But being apart at stressful times like that might actually be a good thing in our case. I can curse him up and down in moments like that and not even have to try and say it under my breath. Subsequently, he never hears it, so he doesn’t feel compelled to roll his eyes or say something snippy back, which of course would set me off and voilà, voilà, voilà, we’re in a fight. By the time we get a chance to connect, I’m mostly put back together and can actually have a decent, constructive conversation about whatever it is that’s stressing me out.

I also think one thing that my husband does that really helps our relationship is not pull a father-knows-best and question my decisions. Although he doesn’t like how much he’s had to be away, he gets that I’m the primary caregiver in this scenario, so I have executive decision making authority. He trusts that I have our family’s best interest in mind in every decision, from what time baby needs to go to bed to how often the cleaning lady should come. Relinquishing control to that extent is probably really hard for some people, husband or wife. But he’s found a way to that place and I think we’re better for it.

In fact, I have been so impressed with his ability to not be so controlling that I’ve found myself similarly letting go. I don’t worry about how he, or his mother, or the nanny, or anyone else who’d fall in the category of friend or family does things when it comes to the baby. I’m okay with the fact that I diaper differently than my husband, that my mom prefers to bathe the baby in the kitchen sink over an infant tub, or that my nanny doesn’t mix rice cereal with his food like I do. Seeing how my husband trusts that I’ll take care of things the best way I know how has made me not sweat the small stuff that can seem like big stuff to a newbie mom. I just look at it that anyone who is going to be that close to my baby has his best interest at heart, so I just leave it at that.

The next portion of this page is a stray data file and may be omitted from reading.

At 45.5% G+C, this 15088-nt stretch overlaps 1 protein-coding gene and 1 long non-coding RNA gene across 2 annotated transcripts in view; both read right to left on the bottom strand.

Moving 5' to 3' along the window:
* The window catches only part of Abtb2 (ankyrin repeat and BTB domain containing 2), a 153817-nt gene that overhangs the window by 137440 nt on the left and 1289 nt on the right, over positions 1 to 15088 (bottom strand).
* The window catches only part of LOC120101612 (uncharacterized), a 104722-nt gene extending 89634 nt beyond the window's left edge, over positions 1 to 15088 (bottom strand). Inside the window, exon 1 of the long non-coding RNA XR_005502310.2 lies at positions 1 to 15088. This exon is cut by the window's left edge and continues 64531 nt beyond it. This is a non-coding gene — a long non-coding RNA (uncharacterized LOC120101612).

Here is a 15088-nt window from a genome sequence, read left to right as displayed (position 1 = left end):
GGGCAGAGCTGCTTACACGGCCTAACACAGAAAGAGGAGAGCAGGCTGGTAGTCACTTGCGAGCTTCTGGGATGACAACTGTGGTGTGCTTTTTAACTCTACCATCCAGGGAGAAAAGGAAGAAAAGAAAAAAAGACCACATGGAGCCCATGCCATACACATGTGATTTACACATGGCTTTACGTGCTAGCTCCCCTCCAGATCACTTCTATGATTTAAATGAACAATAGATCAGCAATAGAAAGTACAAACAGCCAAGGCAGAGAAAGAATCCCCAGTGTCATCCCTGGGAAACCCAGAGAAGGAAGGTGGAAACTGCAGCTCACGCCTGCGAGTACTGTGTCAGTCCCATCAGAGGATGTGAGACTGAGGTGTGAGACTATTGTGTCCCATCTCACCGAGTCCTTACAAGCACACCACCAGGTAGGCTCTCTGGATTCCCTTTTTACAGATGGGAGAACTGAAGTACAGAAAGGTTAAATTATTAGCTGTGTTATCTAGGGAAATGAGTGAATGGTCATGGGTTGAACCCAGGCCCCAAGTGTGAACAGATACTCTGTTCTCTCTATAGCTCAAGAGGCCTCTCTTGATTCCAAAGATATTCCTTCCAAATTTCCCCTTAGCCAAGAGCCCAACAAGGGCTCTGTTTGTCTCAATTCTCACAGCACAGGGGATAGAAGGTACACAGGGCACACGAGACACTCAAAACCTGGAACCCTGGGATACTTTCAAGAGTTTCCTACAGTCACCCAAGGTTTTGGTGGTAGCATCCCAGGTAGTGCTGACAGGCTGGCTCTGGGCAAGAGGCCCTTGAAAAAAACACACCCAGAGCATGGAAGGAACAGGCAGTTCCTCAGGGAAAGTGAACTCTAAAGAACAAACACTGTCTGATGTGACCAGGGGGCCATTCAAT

The other thing my husband and I also have both gotten very good at doing that has taken a lot of stress off our post-baby life  is accepting that our lives are so jammed up with obligations and responsibilities that we have to outsource some functions. The alternative is not pretty. Whereas pre-baby we would’ve never hired someone to till up the garden or even clean the house, we do now. Yes, we acknowledge that these are things we are capable of doing, but it’s also about time. That whole business concept about the time value of money certainly has currency in post-baby family life.

Point in case: It takes my cleaning lady less than five hours to clean our house; pre-baby, when Ian and I would clean, it would take the two of us the whole day. So, for $100 a week, I get five hours of uninterrupted time to go to the gym, walk the dog, or spend time with my son–all things that I would prefer to be doing over scrubbing the floors. That to me is a good value. I come home feeling better about myself and then my house is all put back together and clean and sanity is restored all around.

That’s probably a good segue into the whole topic of money, which after who gets up for 3am feedings, is like the No. 2 source of fights for married-with-baby couples, according to the article. As weird as it may sound, for us, having a baby has made us much more fiscally responsible. We really don’t have any more bills than we had before, but because we’re home more and out at bars less, we’re more on top of them. And because they’re not piling up all the time, there’s less end-of-the-month stress to transfer money from different accounts to make sure there’s enough in the right account to take care of everything.